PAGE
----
15. Sinister: Modern horror at its finest, with genuine frights, palpable fears and a resolution that is genuinely horrifying without tipping into parody or tedium. Filled with indelible images that do more than suggest but never descend to gore for its own sake, Sinister is impressive to look at and is blessed with a lead actor (Ethan Hawke) who knows how to perform for the screen. Anyone who thinks such performances should go without saying in modern horror films hasn’t watched enough of them.

14. Zero Dark Thirty: The hunt for Osama Bin Laden across several years, with Jessica Chastain’s CIA operative Maya pushing to find him when others have moved on to other matters. The century’s most important story gets the best possible treatment from director Kathryn Bigelow and writer Mark Boal, who previously teamed on The Hurt Locker (2008).

13. Rust and Bone: A strongly physical yet strangely tender movie about an animal trainer (Marion Cotillard) who loses her lower legs in an accident, and then is brought out of her doldrums by a brutish nightclub bouncer who’s also trying to raise a young son. Just when you think you understand how the story will play out, it twists, turns and leaves you gasping for air.

12. Holy Motors: A tour de force for Denis Lavant as an actor who changes from one character into another, moving from story to story. The film—a bizarre blend of makeup, computer graphics and musical performance—defies description. But when it’s great—and the accordion-driven “Entracte” is the film at its greatest—it tops every other film from this year.

11. Silver Linings Playbook: There may be other filmmakers who have worked across genres as successfully as has David O. Russell, but I can’t think of who they might be. Silver Linings Playbook is so deftly performed and written, so winning in its portrait of broken people slowly learning to heal, that it never seems slight nor less than awards-worthy.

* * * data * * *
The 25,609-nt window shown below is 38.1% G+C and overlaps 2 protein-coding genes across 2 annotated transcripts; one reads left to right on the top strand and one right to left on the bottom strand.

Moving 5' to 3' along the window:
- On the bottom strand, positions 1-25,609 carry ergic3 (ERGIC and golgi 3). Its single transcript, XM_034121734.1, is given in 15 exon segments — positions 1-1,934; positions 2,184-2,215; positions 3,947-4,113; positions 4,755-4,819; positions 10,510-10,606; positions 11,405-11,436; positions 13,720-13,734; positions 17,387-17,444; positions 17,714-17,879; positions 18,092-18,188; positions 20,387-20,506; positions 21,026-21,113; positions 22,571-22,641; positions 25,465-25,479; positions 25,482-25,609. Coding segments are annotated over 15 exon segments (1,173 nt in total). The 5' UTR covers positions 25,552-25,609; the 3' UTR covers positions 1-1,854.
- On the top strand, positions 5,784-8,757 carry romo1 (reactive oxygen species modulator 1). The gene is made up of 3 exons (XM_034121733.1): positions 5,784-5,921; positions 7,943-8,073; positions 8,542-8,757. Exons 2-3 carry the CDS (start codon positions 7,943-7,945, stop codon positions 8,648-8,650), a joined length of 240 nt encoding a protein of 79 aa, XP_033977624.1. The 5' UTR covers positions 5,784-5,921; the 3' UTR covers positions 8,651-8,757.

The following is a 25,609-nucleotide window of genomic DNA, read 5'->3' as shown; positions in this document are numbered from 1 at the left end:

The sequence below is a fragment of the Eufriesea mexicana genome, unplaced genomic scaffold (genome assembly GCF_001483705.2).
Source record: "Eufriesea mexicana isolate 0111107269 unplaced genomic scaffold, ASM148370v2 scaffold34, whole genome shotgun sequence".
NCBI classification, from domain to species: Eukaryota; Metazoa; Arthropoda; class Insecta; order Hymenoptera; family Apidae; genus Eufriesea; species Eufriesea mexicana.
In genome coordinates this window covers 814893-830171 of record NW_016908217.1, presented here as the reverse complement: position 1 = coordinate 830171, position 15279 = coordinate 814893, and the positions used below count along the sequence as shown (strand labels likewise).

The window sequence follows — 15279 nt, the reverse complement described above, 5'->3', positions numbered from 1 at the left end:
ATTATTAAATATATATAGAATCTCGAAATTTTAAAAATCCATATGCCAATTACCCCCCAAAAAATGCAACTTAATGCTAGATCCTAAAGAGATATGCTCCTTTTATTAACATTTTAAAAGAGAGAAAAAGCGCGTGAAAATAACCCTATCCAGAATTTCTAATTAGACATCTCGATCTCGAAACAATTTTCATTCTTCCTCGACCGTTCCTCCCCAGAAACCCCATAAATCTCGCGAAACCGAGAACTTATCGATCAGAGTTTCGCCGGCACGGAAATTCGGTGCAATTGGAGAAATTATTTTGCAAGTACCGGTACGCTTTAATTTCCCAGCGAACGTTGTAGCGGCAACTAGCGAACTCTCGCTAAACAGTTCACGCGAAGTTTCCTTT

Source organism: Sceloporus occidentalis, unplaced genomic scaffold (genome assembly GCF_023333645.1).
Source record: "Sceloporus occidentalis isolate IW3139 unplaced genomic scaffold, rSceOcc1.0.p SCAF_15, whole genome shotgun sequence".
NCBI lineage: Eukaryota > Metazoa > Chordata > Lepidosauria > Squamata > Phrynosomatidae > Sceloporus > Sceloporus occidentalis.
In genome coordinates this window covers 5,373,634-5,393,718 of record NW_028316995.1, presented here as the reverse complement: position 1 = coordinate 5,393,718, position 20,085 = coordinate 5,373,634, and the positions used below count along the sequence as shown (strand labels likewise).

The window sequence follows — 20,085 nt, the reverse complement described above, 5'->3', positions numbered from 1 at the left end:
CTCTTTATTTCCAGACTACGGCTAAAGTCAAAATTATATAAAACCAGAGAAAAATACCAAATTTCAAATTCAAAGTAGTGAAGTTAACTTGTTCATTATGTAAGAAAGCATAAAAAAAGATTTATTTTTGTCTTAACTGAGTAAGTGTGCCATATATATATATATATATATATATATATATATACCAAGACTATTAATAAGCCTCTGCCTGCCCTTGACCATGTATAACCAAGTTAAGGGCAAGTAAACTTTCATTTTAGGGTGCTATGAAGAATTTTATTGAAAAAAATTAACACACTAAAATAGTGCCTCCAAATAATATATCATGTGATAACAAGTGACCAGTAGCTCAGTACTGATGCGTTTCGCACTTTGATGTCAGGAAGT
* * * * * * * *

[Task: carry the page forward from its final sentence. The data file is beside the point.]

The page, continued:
10. Cosmopolis: A film I walked out of uncertain about whether I liked it, but confident I admired in its precision and several of its performances. Robert Pattinson commands the screen, and David Cronenberg delivers another chilly, exacting film that is hard to shake even if its focus seems narrowly drawn and repetitive. Paul Giamatti injects full-blooded life late into a story that is, until then, oddly bloodless even in its frank treatment about sexual appetites, marital commitment and class differences.

9. Your Sister’s Sister: Lynn Shelton’s comic drama about men, women, procreation and deception is the most endearing challenge to tradition family values I’ve ever seen. Mark Duplass, who also appears in Zero Dark Thirty and People Like Us, makes his third and highest appearance on my list.

8. Les Misérables: One great song after another tells the story of a man (Hugh Jackman) hounded by the authorities (Russell Crowe) until he’s “bought for God” and raises the child of a woman (Anne Hathaway) whom he fails, leading to dire consequences. A profound story of grace and redemption. [Schaeffer’s Ghost review available here.]

7. The Master: Is it about Scientology? Sexual dysfunction? Post traumatic stress disorder? All of the above? Paul Thomas Anderson’s unforgettable story pits one man (Joaquin Phoenix) against another (Phillip Seymour Hoffman) and asks us which of the two is the master of the other. With Amy Adams as the memorable power behind Hoffman’s cult leader. [Schaeffer’s Ghost review available here.]